After the one Kenyan came the rest of the Latinos. One Dominican guy had married an American woman ten years ago. She was there with him in court. Unfortunately he’d allowed too much time (10 years!) to pass before finalizing his citizenship, causing a deportation order. He got a continuance too.
Mama and Hijamayor didn’t get a lawyer because they didn’t want to waste the money. They didn’t think they had a case. However, the judge recommended to everybody without a lawyer that they request continuances to be properly represented. They distributed flyers with contact info for immigration lawyers who work for free in the St. Louis and Kansas City areas. I noted most were Catholic charities.
So Mama and Hijamayor were granted continuances and we were on our way. I wasn’t really needed, but I guess I provided moral support.
A few weeks later, Mama had Hijomayor invited me for Sunday lunch. He picked me up and we arrived at their house around 1pm. Everybody was there, plus Hijamayor’s boyfriend and Hijomayor’s girlfriend. We ate chicken and pork barbacoa mexicana with tortillas, rice, refried beans, and homemade salsa. That Sunday was the weekend of the Mexican bicentennial. They invited me to come with them to the festival on Cherokee Street, the Hispanic center of St. Louis.
We drank micheladas and listened to the bands. The bicentennial festival experience served as a reminder of how different Mexican culture is from the rest of Latin America. Many Americans, including myself before moving to South America, assume a lot about all Latinos based on what we know about Mexicans. In Peru I was surprised they don’t eat beans or tortillas, and they don’t say ‘guey’ at the end of every sentence.
Another difference is the cowboy culture among Mexicans. You see cowboy hats, cowboy boots, big-ass belt buckles on tight jeans, etc. The paisas in Colombia are considered cowboys, and they wear hats and ride horses, but their style’s distinct from the cowboys of Mexico and the American southwest.
Another distinction among Mexicans is obesity. I’d forgotten how fat a lot of Mexican chicks are. I haven’t seen obesity as common anywhere in South America. I think it’s a combination of abundance and diet (obviously). Poor Mexicans aren’t accustomed to the wealth of food in America. Plus, Mexican food is insanely carbohydrate-heavy – more so than other poor countries. Too much rice, corn tortillas, flour tortillas, refried beans, corn, potatoes, tamales, regular soda. They eat corn on the cob smeared with like 4 tablespoons of mayonnaise, then cover it with cheese and chili powder. The Mexicans in America need to tweak their habits to reflect the abundance of the American economy because some of those girls are too damn big.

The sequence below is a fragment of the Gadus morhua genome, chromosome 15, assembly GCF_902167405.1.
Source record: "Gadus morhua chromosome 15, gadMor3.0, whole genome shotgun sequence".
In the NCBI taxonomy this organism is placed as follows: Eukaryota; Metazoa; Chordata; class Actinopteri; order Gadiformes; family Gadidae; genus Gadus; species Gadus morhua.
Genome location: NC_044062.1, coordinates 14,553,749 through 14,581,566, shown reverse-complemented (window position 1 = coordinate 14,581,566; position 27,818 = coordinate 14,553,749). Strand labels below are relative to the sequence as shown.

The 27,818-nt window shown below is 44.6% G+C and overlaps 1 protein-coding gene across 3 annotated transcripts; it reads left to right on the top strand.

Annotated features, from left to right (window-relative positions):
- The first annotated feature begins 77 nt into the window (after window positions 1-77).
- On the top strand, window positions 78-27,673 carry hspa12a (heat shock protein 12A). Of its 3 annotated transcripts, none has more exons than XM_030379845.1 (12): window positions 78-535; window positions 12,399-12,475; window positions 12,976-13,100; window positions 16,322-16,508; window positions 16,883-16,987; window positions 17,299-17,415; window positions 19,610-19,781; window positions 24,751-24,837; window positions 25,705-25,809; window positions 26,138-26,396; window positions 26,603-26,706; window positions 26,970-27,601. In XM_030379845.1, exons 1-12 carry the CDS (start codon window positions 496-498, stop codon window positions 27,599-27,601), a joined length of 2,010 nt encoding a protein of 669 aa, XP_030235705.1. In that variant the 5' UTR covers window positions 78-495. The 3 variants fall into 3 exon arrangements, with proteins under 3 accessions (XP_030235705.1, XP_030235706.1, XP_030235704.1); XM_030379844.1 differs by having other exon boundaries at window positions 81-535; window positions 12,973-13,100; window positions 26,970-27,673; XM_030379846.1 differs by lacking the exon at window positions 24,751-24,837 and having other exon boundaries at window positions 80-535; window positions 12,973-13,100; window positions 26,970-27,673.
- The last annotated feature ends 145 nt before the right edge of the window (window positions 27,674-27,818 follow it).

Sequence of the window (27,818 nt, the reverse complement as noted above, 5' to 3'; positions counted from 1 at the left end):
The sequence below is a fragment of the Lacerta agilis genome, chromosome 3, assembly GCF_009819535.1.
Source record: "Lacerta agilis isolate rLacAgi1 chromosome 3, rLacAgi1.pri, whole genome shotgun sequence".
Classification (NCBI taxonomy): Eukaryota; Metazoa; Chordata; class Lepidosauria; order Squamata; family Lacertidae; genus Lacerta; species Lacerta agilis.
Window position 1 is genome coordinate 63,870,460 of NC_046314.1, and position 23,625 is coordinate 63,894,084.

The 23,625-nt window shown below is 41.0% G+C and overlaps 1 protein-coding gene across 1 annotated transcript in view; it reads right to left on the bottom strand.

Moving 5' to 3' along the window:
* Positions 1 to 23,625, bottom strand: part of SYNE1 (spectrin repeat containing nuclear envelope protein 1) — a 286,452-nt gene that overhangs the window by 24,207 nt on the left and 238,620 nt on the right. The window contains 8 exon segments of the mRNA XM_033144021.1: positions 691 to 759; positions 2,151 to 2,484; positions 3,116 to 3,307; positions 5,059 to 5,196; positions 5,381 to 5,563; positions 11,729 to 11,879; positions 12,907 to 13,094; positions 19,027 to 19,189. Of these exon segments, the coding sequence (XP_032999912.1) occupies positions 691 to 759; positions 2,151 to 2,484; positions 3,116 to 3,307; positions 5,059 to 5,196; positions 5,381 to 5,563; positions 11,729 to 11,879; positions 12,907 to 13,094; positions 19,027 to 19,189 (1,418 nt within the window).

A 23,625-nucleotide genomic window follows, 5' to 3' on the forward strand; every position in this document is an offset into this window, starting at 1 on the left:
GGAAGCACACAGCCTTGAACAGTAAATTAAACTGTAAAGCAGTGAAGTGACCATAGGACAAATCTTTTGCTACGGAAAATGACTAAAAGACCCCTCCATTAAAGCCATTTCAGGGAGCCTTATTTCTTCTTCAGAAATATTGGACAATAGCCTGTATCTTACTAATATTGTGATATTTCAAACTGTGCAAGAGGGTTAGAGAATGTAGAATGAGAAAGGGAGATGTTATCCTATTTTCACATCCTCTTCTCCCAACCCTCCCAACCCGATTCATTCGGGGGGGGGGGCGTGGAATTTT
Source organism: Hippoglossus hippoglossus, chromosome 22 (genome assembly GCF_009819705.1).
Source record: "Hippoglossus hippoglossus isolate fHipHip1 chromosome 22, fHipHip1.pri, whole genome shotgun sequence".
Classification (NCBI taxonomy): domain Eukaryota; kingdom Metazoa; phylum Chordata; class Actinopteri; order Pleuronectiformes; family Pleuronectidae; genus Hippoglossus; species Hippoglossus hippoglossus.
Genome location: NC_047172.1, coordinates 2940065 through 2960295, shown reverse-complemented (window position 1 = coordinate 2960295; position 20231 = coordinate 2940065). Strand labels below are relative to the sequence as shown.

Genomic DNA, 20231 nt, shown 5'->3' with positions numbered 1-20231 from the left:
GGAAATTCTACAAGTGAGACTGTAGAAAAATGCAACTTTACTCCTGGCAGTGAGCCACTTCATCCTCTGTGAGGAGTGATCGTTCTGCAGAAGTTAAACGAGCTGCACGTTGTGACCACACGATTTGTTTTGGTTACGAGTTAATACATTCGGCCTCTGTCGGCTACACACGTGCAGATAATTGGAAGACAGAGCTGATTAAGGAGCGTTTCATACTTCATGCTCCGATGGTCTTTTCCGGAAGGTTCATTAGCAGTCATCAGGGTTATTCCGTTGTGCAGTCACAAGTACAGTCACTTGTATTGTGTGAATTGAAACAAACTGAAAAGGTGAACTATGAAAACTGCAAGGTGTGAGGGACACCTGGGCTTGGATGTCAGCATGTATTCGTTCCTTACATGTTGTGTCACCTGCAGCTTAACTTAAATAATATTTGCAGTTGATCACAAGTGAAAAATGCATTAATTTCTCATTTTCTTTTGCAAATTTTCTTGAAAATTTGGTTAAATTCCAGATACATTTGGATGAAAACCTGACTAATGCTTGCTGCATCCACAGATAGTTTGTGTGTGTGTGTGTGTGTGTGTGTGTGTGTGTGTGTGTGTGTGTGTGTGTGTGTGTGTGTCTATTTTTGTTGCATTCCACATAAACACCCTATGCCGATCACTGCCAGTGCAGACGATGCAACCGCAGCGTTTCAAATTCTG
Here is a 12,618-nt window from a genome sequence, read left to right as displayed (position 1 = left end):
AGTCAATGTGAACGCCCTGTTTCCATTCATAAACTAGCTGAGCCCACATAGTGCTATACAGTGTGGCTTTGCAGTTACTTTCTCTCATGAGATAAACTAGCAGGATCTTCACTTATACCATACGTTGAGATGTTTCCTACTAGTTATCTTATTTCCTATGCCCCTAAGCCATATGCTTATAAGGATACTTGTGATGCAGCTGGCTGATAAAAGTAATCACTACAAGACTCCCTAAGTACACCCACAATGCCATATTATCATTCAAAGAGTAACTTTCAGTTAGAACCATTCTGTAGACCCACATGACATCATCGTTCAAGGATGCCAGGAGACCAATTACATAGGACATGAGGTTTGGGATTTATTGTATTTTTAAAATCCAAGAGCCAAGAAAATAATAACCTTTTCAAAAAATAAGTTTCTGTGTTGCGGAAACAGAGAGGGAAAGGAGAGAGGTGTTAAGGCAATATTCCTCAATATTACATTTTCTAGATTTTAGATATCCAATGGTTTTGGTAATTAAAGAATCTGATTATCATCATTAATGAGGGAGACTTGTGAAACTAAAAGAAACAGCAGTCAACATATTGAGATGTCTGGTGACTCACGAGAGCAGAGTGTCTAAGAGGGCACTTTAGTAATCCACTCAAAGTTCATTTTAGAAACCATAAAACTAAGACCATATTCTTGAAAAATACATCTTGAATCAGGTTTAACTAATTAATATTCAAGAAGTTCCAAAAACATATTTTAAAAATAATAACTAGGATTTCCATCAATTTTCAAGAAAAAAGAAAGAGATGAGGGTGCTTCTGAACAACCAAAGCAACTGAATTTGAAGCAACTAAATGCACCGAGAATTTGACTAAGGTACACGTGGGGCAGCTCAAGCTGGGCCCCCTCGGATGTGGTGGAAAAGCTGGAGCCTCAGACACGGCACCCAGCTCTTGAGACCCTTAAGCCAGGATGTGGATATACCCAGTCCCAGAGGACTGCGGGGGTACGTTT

Cholos are another uniquely Mexican phenomenon – not cholos by the South American definition, but the Mexican definition. Mexican gangsters. The typical uniform these days is a shaved head, a baggy T-shirt with rosary beads hanging outside, baggy khakis, and Chuck Taylors. I saw a couple teardrop tattoos.
St. Louis has a tiny Mexican population. There are nowhere near as many of these guys as you’d see at the bicentennial celebrations in Chicago, Texas, Arizona, or California, which probably draw tens of thousands. But there were a couple groups that caught my eye.
Everyone in this family simply works, pays taxes, and lives their lives free of trouble – everybody except Hijomenor. He’s not a cholo, but he’s a little wild. He worked at the restaurant for only a year before being fired for his attitude. Hijomayor told me the family was concerned about him for a while, but then he became a father and calmed down.
However, Hijomenor still hasn’t figured out how to completely avoid trouble. He’d been off doing his own thing while the family and I were watching the bands. Then he ran back to us and said some guy punched him in the eye. He pointed the guy out in the crowd, about 20 yards closer to the stage. The fat-ass was in his 40s. Hijomenor wanted revenge.